San Diego Mayor Endorses Measure C To Fund Chargers’ Convadium With Conditions
San Diego Mayor Kevin Faulconer has endorsed Measure C, the Chargers ballot initiative to fund a proposed $1.8B Convadium, a combination stadium and convention center annex, after reaching an agreement with the team that provides financial safeguards for the city against debt liability and other concessions. The measure would raise the city’s hotel tax from 12.5% to 16.5% to provide revenue to repay the city’s $350M share of the stadium cost and $800M for building the convention center. The Chargers and the NFL would contribute $650M toward the stadium cost.
The mayor’s endorsement could boost support for the measure by the local business community and other powerful interests, reports the San Diego Union-Tribune. Even if the measure fails, the agreement could pave the way for an alternative stadium solution. Faulconer’s relationship with the Chargers has been strained since the team broke off negotiations with the city for a new stadium last year and pursued a stadium proposal near Los Angeles.
In a Facebook statement announcing his endorsement of Measure C, Faulconer acknowledged the importance of keeping the Chargers in SD and said the city has reached common ground on the stadium proposal with the team, despite previous differences. “I strongly believe that pro sports, just like music and the arts and strong cultural institutions, are one of the building blocks of a world-class city.” He said his concerns about the stadium initiative came down to one simple fact: “There must be stronger protections for taxpayers and our tourism economy in the Chargers’ plan.”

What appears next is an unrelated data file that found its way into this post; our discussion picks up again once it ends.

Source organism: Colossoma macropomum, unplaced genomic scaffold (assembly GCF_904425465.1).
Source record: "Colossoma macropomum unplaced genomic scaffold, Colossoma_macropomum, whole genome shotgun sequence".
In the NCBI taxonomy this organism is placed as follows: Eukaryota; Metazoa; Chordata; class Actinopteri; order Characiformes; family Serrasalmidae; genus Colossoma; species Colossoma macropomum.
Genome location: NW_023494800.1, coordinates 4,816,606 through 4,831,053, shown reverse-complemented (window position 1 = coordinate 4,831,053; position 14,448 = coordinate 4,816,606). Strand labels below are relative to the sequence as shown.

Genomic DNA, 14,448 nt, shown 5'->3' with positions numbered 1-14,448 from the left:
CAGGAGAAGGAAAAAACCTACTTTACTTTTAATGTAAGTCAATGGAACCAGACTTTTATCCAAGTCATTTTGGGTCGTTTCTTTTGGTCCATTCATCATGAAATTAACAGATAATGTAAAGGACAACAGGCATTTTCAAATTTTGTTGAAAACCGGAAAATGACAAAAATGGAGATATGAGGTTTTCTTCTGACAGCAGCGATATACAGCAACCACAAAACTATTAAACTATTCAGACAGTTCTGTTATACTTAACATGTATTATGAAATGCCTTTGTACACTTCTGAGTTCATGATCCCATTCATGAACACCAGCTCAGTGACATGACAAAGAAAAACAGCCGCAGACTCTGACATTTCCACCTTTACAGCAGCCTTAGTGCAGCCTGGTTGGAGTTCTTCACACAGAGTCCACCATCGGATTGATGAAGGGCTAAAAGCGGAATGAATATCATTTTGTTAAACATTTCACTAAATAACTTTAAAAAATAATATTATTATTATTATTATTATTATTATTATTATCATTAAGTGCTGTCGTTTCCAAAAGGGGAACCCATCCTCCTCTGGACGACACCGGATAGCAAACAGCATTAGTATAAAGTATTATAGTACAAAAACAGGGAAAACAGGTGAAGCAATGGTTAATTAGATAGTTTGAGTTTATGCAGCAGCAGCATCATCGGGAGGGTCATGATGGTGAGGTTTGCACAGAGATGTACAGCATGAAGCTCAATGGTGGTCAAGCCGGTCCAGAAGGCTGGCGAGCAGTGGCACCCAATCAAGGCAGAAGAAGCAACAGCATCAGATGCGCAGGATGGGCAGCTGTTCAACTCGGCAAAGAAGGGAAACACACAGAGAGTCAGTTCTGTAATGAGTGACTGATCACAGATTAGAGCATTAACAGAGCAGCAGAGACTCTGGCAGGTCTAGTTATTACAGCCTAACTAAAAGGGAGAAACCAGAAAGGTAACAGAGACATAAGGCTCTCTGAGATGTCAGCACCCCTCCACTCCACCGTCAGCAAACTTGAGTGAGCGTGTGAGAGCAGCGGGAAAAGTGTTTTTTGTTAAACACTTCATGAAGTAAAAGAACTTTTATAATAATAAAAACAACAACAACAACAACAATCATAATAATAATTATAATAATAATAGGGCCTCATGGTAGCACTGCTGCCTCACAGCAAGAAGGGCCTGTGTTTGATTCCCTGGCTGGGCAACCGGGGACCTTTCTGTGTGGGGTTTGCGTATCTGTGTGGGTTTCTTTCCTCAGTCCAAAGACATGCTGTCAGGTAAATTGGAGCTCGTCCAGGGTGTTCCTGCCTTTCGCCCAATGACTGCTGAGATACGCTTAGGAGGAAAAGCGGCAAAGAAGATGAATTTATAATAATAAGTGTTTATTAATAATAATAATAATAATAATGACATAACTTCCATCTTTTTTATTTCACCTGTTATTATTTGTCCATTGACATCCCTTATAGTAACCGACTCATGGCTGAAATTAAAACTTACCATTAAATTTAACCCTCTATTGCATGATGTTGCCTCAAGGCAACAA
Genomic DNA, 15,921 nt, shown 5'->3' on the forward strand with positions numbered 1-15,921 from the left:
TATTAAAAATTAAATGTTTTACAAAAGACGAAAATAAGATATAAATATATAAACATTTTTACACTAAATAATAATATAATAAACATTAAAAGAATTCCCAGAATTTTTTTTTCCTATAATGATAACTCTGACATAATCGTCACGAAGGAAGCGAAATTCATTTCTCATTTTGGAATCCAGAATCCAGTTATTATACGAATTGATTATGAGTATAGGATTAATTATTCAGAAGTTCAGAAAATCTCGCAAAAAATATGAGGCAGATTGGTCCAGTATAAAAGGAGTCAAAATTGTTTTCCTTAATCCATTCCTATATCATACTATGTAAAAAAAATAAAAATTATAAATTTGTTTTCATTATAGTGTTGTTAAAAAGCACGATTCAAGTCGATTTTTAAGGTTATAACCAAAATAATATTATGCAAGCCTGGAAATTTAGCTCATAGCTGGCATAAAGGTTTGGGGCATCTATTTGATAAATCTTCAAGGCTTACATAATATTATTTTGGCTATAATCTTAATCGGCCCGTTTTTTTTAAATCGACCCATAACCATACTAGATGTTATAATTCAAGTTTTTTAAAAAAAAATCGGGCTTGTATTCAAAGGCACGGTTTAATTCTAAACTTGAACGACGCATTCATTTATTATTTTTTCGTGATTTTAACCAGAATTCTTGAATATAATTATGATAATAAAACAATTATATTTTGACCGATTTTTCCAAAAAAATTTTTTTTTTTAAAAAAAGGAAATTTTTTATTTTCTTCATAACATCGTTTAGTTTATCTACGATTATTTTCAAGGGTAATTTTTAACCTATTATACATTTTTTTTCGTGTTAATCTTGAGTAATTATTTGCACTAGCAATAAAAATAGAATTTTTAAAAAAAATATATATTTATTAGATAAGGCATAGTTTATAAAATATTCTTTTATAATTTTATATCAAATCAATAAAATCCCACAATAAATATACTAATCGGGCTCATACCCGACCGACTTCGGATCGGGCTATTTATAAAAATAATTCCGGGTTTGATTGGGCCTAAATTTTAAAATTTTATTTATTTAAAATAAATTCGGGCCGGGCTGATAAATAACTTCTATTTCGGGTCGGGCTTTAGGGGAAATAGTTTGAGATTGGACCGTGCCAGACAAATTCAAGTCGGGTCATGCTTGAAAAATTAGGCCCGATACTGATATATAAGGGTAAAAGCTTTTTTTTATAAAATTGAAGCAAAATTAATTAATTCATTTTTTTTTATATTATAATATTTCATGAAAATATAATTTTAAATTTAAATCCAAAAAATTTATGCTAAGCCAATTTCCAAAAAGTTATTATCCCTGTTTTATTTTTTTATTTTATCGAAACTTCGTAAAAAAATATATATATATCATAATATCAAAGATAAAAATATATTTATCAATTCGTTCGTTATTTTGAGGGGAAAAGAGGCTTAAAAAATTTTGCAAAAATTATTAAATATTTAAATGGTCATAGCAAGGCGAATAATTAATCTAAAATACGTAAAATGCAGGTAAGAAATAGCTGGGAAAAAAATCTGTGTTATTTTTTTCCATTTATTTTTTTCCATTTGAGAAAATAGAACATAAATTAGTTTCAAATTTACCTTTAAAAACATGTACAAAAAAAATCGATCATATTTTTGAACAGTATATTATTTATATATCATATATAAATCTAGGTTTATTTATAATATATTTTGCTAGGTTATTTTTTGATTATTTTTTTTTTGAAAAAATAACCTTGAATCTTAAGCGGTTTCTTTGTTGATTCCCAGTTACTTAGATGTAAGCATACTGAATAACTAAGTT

Faulconer said the agreement prohibits subsidies from the city’s operating fund to repay stadium debt; caps costs on the project (if construction costs exceed the current budget, the Chargers would make up the difference); and requires the Chargers to address concerns of community groups and residents about the impact of the stadium on the quality of life in Downtown SD and East Village.
It also provides the city all revenue from non-NFL events held in the new stadium; commits the team to remaining in SD until the initial debt on the project is paid off; reimburses the city for all preliminary project costs should the team leave the city before construction begins; and requires the Chargers to replace parking. The Padres would play in Tailgate Park, which is the proposed Convadium site.
According to an independent study by Hunden Strategic Partners, sponsored by the Chargers, the stadium would bring an estimated 900,000 new visitors to SD annually, boosting hotel revenues by $750M and adding about $12.5M a year in hotel taxes to the city’s coffers.
Voters will have the last word Nov. 8.